Republicans in the Kansas Senate seem ready to end a long-running lawsuit by complying with a court ruling that said the state sends too little money to local school districts.
The Kansas House? Not just yet. It’s advancing a plan that would continue adding school spending for another year, and only another year.
That sets up a potential fight between the two chambers and threatens Democratic Gov. Laura Kelly’s hopes for a plan to finally settle the court battle and carve out increased funding for public schools for several years to come.
Leaders in the House want to mix conservative policies with a funding plan that only boosts spending for the coming fiscal year. They’d also strip away future funding increases already in state law.
Senators have approved a bill mirroring Kelly’s plan for a multi-year funding hike, which many lawmakers hope could end the lawsuit.
“It is our best attempt to provide a reasonable solution for the Supreme Court,” Republican Sen. Molly Baumgardner said last week when pitching the bill to her fellow senators.
In a way, the Senate vote marks a change of fortune for Kelly. Republican leaders have blasted and blocked many of her major proposals. But Kelly’s school funding plan, based on numbers from the Department of Education, has garnered bipartisan support.
The Senate sent the bill to the House on a 32-8 vote with support from Democrats, moderate Republicans and conservatives such as Senate Majority Leader Jim Denning.
But House Speaker Ron Ryckman said he has concerns the boost in school funding would leave lawmakers unable to fund other services like roads and mental health care.
“We have to balance everything out and not always do what is politically easy to do,” Ryckman said. “We need to protect other core functions of government.”
The House will continue to work first on a proposal introduced last week, Ryckman said.
That bill includes an initial injection of cash for local school districts, but it cancels future funding increases and mixes in some controversial policies. For instance, it would let bullied students transfer to private schools on the state’s dime. Letting students use public money for private schools has already drawn criticism from a teachers’ union and school districts.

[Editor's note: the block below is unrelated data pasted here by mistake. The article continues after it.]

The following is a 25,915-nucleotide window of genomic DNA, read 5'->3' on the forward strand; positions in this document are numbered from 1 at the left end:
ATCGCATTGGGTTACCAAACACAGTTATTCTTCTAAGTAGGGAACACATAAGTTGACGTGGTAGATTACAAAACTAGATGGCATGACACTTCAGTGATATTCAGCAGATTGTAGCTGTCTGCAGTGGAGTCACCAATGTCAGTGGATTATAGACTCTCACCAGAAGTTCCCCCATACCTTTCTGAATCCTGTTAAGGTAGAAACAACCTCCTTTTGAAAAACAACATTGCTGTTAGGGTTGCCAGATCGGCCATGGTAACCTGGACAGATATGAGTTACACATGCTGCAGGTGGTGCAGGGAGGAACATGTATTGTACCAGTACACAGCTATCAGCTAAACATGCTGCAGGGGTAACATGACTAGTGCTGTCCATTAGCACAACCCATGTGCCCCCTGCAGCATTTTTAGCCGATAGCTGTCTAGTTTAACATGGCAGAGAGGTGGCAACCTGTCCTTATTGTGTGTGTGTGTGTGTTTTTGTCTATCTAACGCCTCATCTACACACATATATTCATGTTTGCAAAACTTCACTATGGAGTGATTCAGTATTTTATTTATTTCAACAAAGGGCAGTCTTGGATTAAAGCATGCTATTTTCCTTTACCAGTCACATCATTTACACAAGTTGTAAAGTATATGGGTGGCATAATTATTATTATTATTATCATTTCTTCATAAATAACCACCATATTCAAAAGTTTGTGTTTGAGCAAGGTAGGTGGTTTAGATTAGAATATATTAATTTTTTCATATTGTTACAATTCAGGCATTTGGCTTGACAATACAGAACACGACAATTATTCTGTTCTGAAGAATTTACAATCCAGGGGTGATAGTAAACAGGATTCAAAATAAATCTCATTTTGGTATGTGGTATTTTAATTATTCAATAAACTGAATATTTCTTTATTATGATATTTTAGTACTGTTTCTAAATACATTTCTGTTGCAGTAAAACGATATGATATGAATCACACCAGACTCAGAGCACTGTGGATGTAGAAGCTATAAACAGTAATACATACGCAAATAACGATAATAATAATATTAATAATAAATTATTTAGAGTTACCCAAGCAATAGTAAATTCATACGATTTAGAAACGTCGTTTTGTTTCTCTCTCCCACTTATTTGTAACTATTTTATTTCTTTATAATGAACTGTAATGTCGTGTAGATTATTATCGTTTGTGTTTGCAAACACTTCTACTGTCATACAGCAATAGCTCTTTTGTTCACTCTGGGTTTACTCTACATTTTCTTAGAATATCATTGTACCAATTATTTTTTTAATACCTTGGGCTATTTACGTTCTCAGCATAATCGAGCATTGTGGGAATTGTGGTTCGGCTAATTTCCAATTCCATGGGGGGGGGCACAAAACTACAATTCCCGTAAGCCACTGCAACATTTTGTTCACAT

The Kansas Supreme Court mostly signed off on a funding boost lawmakers approved last year. But the justices said that previous spending plan needs to be adjusted for inflation. Kelly’s bill offers that added money.
Rep. Tom Sawyer, the Democratic Party leader in the House, wants to simply approve the Senate plan and move on. He said the House Republicans’ bill reopens the entire school funding debate.
“That causes all kinds of problems with the court,” Sawyer said. “Do the Senate bill. Get it behind us. Fund our schools the way we should.”
A committee will continue work this week on the House plan.
If the House approves its bill, the two chambers will have to find a compromise between proposals that have a wide disparity in funding and policy ideas.
Kelly will stay out of the fight for now and won’t pitch her plan to House lawmakers.
“They would prefer just operating on their own,” Kelly told reporters.
The issue is further complicated by a group of dozens of school districts, including the four that sued the state in the latest lawsuit, that now say even the bill approved in the Senate falls hundreds of millions of dollars short.
Baumgardner said lawmakers can’t afford what the school districts want without crippling the state budget.
“A $900 million price tag over four years will be devastating to our state,” she said during the Senate debate.
Republican Sen. Kevin Braun said if the Senate bill doesn’t satisfy the high court, it’s time to change the state constitution so courts can’t weigh in on school spending. He’s not interested in another round of fighting over a funding increase.
“This is not an opening bid,” Braun said. “This is a final offer.”
Stephen Koranda is Statehouse reporter for Kansas Public Radio and the Kansas News Service, a collaboration of KCUR, Kansas Public Radio, KMUW and High Plains Public Radio covering health, education and politics. Follow him on Twitter @kprkoranda.
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